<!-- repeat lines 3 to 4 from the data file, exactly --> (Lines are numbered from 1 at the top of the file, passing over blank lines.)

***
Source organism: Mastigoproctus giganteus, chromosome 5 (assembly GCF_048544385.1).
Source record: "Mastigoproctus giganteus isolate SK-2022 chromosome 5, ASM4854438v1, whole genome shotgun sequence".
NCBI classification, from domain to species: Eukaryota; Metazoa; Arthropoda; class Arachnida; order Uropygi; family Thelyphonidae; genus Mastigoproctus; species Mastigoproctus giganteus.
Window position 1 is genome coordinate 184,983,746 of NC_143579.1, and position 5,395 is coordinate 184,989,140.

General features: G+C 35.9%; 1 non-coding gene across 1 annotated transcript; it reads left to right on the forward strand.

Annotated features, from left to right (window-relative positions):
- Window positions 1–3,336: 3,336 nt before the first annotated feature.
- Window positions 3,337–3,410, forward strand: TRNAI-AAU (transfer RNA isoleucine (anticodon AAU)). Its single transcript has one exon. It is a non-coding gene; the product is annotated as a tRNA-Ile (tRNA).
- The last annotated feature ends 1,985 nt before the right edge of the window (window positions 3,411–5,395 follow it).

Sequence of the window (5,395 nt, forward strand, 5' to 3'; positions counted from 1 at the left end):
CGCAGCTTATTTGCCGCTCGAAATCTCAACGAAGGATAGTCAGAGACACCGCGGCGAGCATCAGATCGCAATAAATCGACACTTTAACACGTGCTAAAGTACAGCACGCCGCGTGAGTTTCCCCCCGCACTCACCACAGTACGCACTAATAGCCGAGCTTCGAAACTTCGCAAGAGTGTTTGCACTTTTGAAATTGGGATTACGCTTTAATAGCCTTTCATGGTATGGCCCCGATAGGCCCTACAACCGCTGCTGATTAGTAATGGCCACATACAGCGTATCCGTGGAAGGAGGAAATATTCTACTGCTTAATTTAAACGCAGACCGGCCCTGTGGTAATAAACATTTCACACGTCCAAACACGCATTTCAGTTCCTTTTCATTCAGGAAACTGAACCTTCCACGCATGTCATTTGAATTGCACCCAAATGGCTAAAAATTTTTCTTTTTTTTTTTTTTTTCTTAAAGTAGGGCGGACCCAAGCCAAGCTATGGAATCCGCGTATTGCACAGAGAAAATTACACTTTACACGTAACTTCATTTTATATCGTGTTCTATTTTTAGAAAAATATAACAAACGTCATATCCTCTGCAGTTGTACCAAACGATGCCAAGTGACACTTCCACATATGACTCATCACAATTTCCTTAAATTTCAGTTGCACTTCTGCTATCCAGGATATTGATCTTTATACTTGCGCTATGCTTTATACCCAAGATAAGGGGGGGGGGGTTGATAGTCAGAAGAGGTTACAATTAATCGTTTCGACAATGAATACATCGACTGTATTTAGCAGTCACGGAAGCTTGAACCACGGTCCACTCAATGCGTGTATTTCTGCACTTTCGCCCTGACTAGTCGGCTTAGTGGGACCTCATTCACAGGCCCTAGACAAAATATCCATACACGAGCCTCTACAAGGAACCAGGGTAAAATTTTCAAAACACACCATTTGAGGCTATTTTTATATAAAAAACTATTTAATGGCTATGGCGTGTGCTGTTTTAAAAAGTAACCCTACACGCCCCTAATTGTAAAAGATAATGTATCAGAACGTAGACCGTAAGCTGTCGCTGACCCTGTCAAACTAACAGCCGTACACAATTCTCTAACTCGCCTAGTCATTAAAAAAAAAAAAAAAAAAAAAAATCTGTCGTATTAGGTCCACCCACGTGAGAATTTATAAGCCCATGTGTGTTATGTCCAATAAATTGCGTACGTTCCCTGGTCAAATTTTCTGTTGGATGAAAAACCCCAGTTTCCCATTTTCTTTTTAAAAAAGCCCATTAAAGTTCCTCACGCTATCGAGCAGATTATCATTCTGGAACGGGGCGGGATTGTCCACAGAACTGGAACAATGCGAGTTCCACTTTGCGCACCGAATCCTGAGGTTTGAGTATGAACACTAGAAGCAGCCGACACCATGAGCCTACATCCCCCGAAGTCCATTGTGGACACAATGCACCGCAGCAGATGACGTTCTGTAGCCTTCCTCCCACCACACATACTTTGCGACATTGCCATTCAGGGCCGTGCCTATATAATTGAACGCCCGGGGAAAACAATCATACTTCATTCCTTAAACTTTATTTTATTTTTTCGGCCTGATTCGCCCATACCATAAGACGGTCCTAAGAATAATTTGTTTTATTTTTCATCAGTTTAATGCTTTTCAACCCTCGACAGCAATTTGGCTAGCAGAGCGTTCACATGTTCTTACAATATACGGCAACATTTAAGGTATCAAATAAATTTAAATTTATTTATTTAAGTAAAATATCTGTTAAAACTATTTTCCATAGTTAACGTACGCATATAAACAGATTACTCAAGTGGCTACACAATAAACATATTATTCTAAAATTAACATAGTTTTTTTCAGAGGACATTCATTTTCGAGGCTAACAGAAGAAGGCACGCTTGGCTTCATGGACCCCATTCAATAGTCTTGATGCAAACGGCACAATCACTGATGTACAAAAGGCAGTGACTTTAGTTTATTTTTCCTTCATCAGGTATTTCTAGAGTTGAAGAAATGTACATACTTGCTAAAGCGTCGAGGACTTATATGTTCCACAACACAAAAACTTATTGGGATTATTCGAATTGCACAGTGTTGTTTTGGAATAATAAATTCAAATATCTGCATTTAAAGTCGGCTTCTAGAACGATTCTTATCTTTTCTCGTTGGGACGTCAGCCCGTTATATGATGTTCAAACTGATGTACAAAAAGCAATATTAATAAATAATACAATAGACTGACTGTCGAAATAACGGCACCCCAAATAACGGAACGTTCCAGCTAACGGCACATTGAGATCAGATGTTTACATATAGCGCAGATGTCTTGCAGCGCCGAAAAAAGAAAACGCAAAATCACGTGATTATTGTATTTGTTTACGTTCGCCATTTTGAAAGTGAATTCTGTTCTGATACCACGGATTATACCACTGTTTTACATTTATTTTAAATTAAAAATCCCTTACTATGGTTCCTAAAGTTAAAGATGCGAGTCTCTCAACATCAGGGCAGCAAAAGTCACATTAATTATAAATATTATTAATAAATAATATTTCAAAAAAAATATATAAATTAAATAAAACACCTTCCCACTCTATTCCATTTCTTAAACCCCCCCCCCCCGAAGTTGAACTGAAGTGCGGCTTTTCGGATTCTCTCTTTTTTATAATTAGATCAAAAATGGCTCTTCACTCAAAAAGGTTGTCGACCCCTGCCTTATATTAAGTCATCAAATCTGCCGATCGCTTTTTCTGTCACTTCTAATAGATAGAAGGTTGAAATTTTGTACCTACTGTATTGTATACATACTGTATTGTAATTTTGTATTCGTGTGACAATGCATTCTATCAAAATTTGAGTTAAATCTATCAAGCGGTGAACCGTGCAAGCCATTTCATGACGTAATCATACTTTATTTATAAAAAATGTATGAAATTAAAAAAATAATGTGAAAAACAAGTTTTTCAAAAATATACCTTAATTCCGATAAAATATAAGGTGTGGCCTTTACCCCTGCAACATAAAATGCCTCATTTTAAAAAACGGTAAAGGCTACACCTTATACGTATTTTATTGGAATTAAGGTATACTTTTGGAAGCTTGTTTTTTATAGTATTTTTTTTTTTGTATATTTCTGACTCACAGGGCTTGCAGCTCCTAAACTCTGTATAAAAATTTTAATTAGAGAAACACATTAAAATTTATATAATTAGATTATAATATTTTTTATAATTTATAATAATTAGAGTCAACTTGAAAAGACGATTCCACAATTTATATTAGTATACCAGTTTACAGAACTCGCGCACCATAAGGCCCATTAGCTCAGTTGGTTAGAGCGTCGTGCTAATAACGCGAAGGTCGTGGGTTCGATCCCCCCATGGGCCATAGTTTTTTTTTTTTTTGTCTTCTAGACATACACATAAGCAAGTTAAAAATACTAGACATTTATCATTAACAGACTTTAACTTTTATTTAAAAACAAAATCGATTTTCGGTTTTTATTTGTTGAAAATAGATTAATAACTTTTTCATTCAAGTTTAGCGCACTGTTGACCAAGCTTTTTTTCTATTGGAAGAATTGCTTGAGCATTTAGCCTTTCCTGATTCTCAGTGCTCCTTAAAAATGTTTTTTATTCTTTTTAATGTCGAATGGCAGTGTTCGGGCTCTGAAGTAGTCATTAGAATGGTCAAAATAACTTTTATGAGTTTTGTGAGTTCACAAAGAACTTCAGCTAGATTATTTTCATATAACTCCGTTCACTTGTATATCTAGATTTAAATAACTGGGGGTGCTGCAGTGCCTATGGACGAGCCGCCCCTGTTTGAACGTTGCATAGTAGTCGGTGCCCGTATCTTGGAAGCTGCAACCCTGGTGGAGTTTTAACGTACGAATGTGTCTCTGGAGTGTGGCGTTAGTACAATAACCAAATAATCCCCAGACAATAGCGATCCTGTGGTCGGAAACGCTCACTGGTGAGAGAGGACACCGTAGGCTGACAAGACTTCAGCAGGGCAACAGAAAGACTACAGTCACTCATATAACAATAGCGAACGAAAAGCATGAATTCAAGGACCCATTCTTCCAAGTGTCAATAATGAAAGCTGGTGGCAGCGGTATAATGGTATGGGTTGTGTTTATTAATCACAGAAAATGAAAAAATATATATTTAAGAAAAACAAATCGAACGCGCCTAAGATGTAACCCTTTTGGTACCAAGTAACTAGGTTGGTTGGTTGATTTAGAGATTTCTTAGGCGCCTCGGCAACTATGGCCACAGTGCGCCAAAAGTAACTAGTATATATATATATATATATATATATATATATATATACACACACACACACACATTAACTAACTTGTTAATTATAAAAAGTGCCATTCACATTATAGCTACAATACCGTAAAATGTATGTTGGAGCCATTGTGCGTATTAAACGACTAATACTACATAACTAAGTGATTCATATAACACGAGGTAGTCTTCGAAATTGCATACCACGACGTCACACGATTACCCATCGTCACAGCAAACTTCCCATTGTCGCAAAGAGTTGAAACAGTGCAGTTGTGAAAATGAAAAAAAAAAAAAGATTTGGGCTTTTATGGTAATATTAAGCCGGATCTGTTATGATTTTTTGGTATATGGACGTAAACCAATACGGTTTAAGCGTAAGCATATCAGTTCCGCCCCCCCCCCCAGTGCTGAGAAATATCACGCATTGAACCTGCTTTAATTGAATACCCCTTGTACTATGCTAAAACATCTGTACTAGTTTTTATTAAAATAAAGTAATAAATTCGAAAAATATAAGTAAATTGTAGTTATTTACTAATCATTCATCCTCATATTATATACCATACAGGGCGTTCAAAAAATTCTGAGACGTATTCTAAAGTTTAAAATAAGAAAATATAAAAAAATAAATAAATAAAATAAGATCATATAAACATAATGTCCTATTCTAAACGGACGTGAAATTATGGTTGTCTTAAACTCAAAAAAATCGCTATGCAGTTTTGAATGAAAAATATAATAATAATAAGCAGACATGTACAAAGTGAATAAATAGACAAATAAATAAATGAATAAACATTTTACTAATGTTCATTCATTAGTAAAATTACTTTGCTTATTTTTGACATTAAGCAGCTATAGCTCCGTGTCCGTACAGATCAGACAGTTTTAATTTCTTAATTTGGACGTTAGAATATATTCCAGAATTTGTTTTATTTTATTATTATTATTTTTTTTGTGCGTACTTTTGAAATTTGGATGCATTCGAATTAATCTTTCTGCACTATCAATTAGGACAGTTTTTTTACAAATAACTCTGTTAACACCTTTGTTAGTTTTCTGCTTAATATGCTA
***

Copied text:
NCBI classification, from domain to species: Eukaryota; Metazoa; Arthropoda; class Arachnida; order Uropygi; family Thelyphonidae; genus Mastigoproctus; species Mastigoproctus giganteus.
Window position 1 is genome coordinate 184,983,746 of NC_143579.1, and position 5,395 is coordinate 184,989,140.